Is it really “worse now than then?”

J. Edwin Orr once wrote:

Not many people realize that in the wake of the American Revolution (following1776-1781) there was a moral slump. Drunkenness became epidemic. Out of a population of five million, 300,000 were confirmed drunkards; they were burying fifteen thousand of them each year. Profanity was of the most shocking kind. For the first time in the history of the American settlement, women were afraid to go out at night for fear of assault. Bank robberies were a daily occurrence.

What about the churches? The Methodists were losing more members than they were gaining. The Baptists said that they had their most wintry season. The Presbyterians in general assembly deplored the nation’s ungodliness. In a typical Congregational church, the Rev. Samuel Shepherd of Lennos, Massachusetts, in sixteen years had not taken one young person into fellowship. The Lutherans were so languishing that they discussed uniting with Episcopalians who were even worse off. The Protestant Episcopal Bishop of New York, Bishop Samuel Provost, quit functioning; he had confirmed no one for so long that he decided he was out of work, so he took up other employment.

The Chief Justice of the United States, John Marshall, wrote to the Bishop of Virginia, James Madison, that the Church ‘was too far gone ever to be redeemed.’ Voltaire averred and Tom Paine echoed, ‘Christianity will be forgotten in thirty years.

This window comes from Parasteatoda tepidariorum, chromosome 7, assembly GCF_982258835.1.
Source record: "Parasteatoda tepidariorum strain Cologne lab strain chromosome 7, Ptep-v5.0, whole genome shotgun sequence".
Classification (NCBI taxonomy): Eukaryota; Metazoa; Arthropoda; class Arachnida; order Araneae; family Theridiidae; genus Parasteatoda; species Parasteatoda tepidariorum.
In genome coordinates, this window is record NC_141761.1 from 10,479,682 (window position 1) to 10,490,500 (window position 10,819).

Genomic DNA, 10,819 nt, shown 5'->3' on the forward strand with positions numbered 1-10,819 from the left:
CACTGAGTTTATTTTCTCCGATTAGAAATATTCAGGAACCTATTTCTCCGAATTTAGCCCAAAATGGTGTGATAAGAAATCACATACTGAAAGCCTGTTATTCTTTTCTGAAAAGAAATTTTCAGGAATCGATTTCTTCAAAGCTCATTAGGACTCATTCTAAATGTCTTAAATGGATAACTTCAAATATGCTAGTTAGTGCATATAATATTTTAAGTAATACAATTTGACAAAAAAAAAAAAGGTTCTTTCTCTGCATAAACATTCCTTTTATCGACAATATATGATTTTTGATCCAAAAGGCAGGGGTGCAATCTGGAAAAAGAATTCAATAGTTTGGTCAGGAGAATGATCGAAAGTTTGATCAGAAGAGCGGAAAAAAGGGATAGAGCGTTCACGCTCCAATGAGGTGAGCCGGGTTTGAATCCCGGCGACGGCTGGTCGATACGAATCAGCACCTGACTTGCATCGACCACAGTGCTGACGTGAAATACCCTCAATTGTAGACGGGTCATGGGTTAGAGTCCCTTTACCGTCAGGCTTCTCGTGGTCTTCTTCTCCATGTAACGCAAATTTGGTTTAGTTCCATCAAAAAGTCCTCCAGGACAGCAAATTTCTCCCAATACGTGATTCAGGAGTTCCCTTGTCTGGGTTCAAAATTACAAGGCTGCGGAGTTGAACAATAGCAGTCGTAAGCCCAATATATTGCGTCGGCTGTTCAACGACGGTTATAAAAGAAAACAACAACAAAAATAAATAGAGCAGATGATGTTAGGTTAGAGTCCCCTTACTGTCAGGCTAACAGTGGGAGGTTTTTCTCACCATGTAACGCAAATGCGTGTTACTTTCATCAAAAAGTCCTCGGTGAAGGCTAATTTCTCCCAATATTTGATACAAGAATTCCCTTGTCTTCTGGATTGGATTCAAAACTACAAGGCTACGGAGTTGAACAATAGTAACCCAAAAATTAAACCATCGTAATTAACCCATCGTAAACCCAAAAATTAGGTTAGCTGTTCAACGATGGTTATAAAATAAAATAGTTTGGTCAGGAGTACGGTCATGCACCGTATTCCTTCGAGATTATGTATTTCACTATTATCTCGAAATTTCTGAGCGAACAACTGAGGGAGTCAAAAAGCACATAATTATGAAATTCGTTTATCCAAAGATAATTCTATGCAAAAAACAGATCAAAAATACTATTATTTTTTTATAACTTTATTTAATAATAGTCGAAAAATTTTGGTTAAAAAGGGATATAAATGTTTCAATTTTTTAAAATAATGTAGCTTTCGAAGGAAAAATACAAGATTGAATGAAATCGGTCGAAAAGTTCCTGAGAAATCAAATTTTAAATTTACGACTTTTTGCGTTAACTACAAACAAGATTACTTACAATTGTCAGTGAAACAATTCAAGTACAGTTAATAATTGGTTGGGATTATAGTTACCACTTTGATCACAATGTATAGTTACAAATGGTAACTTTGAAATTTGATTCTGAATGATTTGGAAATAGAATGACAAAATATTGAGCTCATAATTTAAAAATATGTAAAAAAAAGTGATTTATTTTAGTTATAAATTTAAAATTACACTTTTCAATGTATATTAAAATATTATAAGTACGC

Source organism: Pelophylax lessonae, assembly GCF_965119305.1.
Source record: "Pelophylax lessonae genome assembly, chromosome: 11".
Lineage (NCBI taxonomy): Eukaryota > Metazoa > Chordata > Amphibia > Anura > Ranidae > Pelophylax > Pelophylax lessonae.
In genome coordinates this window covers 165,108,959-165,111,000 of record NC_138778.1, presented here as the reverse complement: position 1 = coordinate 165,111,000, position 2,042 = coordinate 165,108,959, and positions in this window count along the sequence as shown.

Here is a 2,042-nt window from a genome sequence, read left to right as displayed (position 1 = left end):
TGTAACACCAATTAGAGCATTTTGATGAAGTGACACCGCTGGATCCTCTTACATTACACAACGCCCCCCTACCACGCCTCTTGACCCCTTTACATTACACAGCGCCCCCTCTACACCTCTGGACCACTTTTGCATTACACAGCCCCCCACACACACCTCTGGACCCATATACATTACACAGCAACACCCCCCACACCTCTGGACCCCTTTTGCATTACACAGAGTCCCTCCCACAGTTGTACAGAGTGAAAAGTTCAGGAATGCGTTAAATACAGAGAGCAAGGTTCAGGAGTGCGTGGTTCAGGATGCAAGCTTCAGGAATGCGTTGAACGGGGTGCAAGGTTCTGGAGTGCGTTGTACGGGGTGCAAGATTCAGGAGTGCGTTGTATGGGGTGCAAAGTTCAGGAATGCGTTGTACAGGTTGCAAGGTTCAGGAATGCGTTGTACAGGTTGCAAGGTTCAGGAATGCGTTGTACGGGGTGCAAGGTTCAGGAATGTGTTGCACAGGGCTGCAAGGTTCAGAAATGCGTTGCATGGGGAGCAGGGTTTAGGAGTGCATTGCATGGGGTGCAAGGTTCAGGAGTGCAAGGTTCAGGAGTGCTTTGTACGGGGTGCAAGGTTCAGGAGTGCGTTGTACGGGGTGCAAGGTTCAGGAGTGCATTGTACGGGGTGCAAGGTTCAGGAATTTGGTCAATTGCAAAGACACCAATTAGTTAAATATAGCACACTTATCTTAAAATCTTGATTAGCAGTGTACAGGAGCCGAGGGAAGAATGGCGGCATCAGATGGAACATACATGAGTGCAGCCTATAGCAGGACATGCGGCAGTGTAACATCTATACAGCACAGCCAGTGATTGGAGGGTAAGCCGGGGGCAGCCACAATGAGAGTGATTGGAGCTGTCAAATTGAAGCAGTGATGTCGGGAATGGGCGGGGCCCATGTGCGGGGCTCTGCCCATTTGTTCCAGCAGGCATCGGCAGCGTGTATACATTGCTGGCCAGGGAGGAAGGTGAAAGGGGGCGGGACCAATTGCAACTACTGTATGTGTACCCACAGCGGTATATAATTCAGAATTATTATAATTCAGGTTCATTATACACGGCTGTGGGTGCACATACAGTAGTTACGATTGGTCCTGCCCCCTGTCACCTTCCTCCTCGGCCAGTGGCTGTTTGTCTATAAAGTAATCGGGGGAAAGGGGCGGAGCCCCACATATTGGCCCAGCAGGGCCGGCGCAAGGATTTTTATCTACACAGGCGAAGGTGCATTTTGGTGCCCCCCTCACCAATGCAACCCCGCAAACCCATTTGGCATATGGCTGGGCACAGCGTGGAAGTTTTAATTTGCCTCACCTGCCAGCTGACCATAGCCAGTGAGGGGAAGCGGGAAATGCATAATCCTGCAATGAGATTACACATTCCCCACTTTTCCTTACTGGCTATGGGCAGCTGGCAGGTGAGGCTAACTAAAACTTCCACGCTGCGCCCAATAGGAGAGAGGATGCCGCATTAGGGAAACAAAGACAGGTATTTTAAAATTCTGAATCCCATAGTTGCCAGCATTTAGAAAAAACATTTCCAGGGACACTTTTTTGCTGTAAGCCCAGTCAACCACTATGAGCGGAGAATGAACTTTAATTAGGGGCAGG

Take the liberal arts colleges at that time. A poll taken at Harvard had discovered not one believer in the whole student body. They took a poll at Princeton, a much more evangelical place, where they discovered only two believers in the student body, and only five that did not belong to the filthy speech movement of that day. Students rioted. They held a mock communion at Williams College, and they put on anti-christian plays at Dartmouth. They burned down the Nassau Hall at Princeton. They forced the resignation of the president of Harvard. They took a Bible out of a local Presbyterian church in New Jersey, and they burnt it in a public bonfire. Christians were so few on campus in the 1790’s that they met in secret, like a communist cell, and kept their minutes in code so that no one would know.

After reading Dr. Orr’s assessment of the early days of our country, we are reminded that there is truly “nothing new under the sun.” It is not necessarilyworse now than thenas Marijohn Wilkin once sang. The world, the flesh, and the devil have been our enemies ever since God told Satan after Adam’s first sin that He wouldput enmity between you and the woman, and between your offspring and her offspring; he shall bruise your head, and you shall bruise his heel.” (Genesis 3:15) Yes, there is much evil in the world, and we should do what we can to be salt and light in this decaying and dark place, but we should never forget that God is sovereign and that He is at work in our present situation for His glory and purpose.

I do not know if spiritual reformation or destruction lay in our immediate future as a nation, but I do know that God’s grace is real, and He will continue to call sinners to repentance regardless of the darkness of the day. Just be diligent to rest in Christ, walk in His Spirit, proclaim the Gospel, and be faithful even unto death and remember that “Jesus shall reign where’er the sun does its successive journeys run; his kingdom spread from shore to shore, till moons shall wax and wane no more.”


1 Comment

  1. Kim Norwood said,

    August 30, 2013 at 7:32 PM

    Thanks for the reminder from history. Very encouraging.

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